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Published: May 29, 2012
 / Summer 2012 / Issue 67

 
 

Rethinking the Product Launch

When a company sets out to create a new customer value proposition, it sometimes has to apply its existing capabilities system in a different way or adapt it to support a broader product or service offering. This is the essence of a company being capabilities-forward in its thinking. An example of this was Apple’s launch of iTunes in 2001. The iTunes service took advantage of Apple’s capabilities system, including the many things Apple did (and does) to make complicated technological products intuitive. Indeed, Apple has famously adapted its capabilities for beautiful, functional design and consumer insight into one new market after another: data processing (computers), consumer products (the iPod), mobile phones, online entertainment (music and video), retail stores, tablets, and now publishing (books and magazines). If Apple TV achieves similar success, it will be another example of the dramatic reach of this capabilities system. In emulating this approach to growth, it’s important to remember that Apple had to adapt its capabilities system along the way, by adding an ability to manage content partnerships and work with different kinds of network providers. Only by doing this could Apple succeed with its customer value proposition and win in a new area. (It’s still not clear whether this capability will be strong enough to meet the challenge of providing programs for Apple TV.)

An exercise for articulating your current three to six differentiated capabilities is thus an essential starting point for your growth plans. Consider the following: What capabilities system do you have in place today? How might these capabilities deliver a new product or service to your current or a new market? Given your market “playbook,” what capabilities do you need to invest in, acquire, or develop, to deliver your new customer value proposition?

Looking at Wendy’s from the outside, one might conclude that the restaurant has three truly differentiated capabilities. The first is an ability to project comfort and a homey experience through its brand. The second — reflected in a menu that is relatively broad and offers several healthy choices — is the development and delivery of multiple food types. This includes having enough customer insight to understand which menu items get consumers excited. And the third is a system for procuring and transporting a variety of ingredients, including higher-quality meats than either McDonald’s or Burger King offers.

From Analysis to Product Launch

When markets are new, and competition is embryonic or nonexistent, it may be possible to succeed with a new product by using only one of the three practices: market-back analysis, Darwinian competitive review, or capabilities-forward assessment. Even a hastily built fighting force can gain ground in a new or undefended territory. In more heavily defended, more mature markets, it is far better to apply these three approaches together. We recognize that unpredictable factors often play a role in product launches, even in mature markets: the arrival of an enabling technology, a marketing breakthrough, or, yes, lucky timing. The three practices, no matter how shrewdly applied as thought starters and idea filters, can’t help much with these “X factors.” But they can provide a framework for systematizing the innovation process, one that makes success more likely.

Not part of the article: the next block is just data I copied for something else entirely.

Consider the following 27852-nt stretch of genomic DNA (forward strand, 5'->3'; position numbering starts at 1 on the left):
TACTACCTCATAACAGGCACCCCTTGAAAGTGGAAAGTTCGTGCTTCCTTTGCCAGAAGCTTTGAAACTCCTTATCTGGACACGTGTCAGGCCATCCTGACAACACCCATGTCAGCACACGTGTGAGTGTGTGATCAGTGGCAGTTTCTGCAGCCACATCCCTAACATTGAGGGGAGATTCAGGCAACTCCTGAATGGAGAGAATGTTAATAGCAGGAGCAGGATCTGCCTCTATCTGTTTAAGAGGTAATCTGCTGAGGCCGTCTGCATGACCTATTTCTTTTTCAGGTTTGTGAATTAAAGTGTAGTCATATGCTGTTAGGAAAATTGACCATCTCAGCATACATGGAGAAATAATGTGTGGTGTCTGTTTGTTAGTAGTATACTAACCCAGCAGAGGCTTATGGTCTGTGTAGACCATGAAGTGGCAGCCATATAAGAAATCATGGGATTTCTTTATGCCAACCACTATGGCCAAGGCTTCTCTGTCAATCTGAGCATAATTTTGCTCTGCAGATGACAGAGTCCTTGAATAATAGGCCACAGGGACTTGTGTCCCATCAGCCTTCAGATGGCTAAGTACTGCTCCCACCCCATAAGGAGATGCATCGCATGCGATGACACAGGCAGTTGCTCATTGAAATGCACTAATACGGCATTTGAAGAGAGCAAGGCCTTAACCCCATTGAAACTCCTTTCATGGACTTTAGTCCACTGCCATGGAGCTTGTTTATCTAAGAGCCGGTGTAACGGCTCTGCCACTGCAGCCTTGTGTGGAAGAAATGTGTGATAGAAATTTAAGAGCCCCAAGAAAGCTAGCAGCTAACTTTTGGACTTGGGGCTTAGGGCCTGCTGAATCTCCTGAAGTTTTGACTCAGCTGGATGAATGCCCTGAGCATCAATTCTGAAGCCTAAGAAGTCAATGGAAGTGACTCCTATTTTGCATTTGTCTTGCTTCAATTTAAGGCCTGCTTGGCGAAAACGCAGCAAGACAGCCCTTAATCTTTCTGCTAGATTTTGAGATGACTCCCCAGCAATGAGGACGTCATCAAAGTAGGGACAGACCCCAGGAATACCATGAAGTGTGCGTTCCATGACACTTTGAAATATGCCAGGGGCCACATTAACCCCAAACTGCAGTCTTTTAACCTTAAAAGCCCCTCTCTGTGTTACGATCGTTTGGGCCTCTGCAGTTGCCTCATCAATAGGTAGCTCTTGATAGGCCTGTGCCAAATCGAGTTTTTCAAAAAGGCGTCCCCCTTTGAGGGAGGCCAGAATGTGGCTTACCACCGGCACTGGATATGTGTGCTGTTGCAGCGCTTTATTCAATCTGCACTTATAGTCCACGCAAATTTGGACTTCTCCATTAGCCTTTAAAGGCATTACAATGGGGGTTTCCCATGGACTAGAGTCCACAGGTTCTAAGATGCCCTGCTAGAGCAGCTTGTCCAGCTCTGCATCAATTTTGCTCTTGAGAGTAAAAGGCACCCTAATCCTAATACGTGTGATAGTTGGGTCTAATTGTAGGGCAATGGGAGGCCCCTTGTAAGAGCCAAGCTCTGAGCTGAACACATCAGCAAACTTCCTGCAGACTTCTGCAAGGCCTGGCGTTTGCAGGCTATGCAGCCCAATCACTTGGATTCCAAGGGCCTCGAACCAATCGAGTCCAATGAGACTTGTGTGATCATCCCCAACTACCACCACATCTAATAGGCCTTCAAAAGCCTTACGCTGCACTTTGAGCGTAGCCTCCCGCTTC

Thus, one can imagine the Wendy’s executives, after completing all three practices, realizing that they could not make much headway among price-sensitive consumers or consumers focused primarily on convenience. As we noted, McDonald’s has these value propositions sewn up. But Wendy’s might look differently at the pure indulgence value proposition. The chain’s differentiated capabilities in developing a broad range of foods and in handling higher-quality meats could put this segment within the company’s reach. Pure indulgence consumers might represent a natural new target, a group Wendy’s could reach most easily from its base among those who want it all. To succeed with this group, the company would have to think freshly about its overall store experience, and fulfill the expectations of superior taste that these customers hold.

 
 
 
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Resources

  1. Ken Favaro, David Meer, and Samrat Sharma, “Creating an Organic Growth Machine,” Harvard Business Review, May 2012: Toward an expansion strategy, building on these techniques and more.
  2. David Meer, “A New Way to Gain Customer Insights,” s+b, Spring 2012: More detail on conjoint analysis and its use for organic growth.
  3. Maureen Morrison, “How Wendy’s Found Itself, Slipped Past BK Into No. 2 Spot,” Advertising Age, Jan. 9, 2012: Recent in-depth story about the chain’s revitalization.
  4. Corey Yulinsky, “Making Customer Segmentation Deliver,” s+b, Winter 2011: A four-step process for making segmentation drive improved performance using sophisticated data.
  5. For more thought leadership on this topic, see the s+b website at: strategy-business.com/marketing_media_sales.
 
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